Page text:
The plight of a Camellia hater.

August 28, 2013

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We all know that as a general rule, nature is just about perfect. I tend to go along with the notion that the more I get to know about mankind the more I tend to look at the growing grass for salvation and nurture. I like nature and dislike wars and camellias. Oops…sorry, but camellias I did remove from my list of nature some years ago when I discovered to my horror the people who associate intimately with camellias.

I always had a feeling of unease when walking past heaps of brown rotting flowers littering the concrete footpaths along stretches of my first Australian taste of suburbs. I finally mustered up enough will, courage and asked what those flowers were. Camellias was the answer.

Many know that I often touch upon my personal blight of having lived in a suburb. It dates back to my teen years of isolation many decades ago after arrival from Holland. I narrowly escaped by moving into a room in the inner city area of Paddington. What a relief, finally understanding there was life after all. This all happened some years before the most fortuitous event of them all, even outdoing my escape from Australian suburb, meeting up in Europe with my future wife from Finland. Camellias have come, gone and rotted but we are still together all those years.

I hope I don’t tread on the toes of lovers of Australian suburbs nor on camellia fans. I understand that having a back yard for the kiddies is important. I fully understand and acknowledge that this is as ingrained in our national psyche as prawns on the barbeque with frozen peas. However, does that have to include growing camellias as well?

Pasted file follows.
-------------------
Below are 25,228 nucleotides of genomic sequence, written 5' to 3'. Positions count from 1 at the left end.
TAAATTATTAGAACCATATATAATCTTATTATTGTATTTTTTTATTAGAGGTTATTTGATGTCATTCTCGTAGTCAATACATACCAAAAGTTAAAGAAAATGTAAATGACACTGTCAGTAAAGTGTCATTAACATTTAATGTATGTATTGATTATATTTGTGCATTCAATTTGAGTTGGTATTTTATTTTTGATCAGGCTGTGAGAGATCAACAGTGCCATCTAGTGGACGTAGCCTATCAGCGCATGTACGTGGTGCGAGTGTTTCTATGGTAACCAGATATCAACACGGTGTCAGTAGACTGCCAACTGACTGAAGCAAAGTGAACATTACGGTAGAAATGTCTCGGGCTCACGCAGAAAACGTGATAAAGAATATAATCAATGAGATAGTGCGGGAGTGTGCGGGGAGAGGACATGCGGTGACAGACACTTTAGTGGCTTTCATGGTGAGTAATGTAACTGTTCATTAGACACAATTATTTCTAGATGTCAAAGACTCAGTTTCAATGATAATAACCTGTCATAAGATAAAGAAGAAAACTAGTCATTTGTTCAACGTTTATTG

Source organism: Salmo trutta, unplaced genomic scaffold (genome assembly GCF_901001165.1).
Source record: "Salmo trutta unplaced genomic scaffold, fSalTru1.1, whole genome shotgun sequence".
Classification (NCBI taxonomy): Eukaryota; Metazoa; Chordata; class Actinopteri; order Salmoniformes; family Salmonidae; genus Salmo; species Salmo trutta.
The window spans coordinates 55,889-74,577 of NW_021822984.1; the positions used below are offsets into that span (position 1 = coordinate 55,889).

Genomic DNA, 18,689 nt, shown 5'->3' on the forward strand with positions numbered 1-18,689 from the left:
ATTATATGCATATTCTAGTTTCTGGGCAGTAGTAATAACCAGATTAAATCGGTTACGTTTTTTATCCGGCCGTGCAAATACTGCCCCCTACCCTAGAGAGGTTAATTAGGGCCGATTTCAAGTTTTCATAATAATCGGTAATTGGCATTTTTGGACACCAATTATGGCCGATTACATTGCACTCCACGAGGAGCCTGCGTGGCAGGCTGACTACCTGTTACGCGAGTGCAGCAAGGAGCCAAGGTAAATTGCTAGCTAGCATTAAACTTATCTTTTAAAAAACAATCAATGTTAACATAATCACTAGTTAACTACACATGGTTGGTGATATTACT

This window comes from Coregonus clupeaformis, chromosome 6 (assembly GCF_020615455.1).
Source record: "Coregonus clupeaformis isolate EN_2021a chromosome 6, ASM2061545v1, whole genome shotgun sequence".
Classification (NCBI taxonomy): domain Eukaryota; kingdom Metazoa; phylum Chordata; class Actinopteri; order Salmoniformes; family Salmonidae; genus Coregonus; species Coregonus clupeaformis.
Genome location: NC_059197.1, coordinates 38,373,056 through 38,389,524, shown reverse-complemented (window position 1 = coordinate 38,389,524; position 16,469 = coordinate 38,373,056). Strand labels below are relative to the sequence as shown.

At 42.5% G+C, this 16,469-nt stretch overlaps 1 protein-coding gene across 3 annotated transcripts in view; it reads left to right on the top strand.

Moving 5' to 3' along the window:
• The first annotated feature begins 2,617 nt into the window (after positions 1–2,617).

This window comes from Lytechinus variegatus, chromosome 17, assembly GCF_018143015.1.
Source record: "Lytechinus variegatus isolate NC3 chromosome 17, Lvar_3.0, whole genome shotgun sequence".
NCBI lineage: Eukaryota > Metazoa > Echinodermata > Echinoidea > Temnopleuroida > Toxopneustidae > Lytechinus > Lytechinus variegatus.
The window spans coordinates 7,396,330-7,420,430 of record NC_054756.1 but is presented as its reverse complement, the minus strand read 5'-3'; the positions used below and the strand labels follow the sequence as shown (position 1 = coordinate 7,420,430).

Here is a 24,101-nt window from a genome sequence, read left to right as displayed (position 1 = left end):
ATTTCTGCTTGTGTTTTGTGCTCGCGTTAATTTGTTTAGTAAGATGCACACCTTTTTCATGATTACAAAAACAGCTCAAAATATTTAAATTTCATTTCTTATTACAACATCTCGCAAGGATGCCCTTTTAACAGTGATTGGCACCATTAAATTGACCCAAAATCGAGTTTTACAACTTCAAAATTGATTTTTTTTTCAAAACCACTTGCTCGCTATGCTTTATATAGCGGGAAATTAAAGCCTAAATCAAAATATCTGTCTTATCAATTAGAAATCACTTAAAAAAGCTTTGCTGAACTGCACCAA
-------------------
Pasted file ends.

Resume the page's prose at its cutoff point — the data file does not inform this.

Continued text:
My dad used to shake his head in amazement when the neighbours’ camellias used to shed their flowers in our garden. It was good mulch. He also detested those flowers. So maybe my aversion is genetic based rather than just personal prejudice. It is all so complicated and one spends a lifetime trying to figure out other peoples foibles instead of trying to sort out own problems and silly idiosyncrasies.

Let me confess at least (before my time is up) to admitting my camellia phobia is illogical and very limiting in experiencing more joys than just relying on growing grass for sustenance. Perhaps a good psychiatrist or reading Emmanuel Kant might throw light on this camellia phobia of mine. He did say:
He who is cruel to camellias becomes hard also in his dealings with men. We can judge the heart of a man by his treatment of camellias.
http://www.brainyquote.com/quotes/quotes/i/immanuelka390204.html#EFzSyyoRLeYw2Poo.99

Who really cares?

They look so plastic. Those shiny leaves? I know of no other plant that so readily takes to looking artificial. In my suburb of before mentioned sad teen years, a neighbour higher up, belonged to a camellia society. He also was forever mowing his lawn with one of the first Victa’s lawnmower that used to never start except when he got close to going berserk in his backyard. He used branches of his beloved camellias to thrash his Victa lawnmower into submission. I used to watch his lawn mowing efforts through our venetian blinds. It is perhaps now easier to understand for you readers how low I had sunk in my spiritual suburb dehydration.

If there is one thing that I still have a burning ambition for, is; please never leave plastic flowers on my headstone nor any camellia, even within my very limited sight.
Thank you.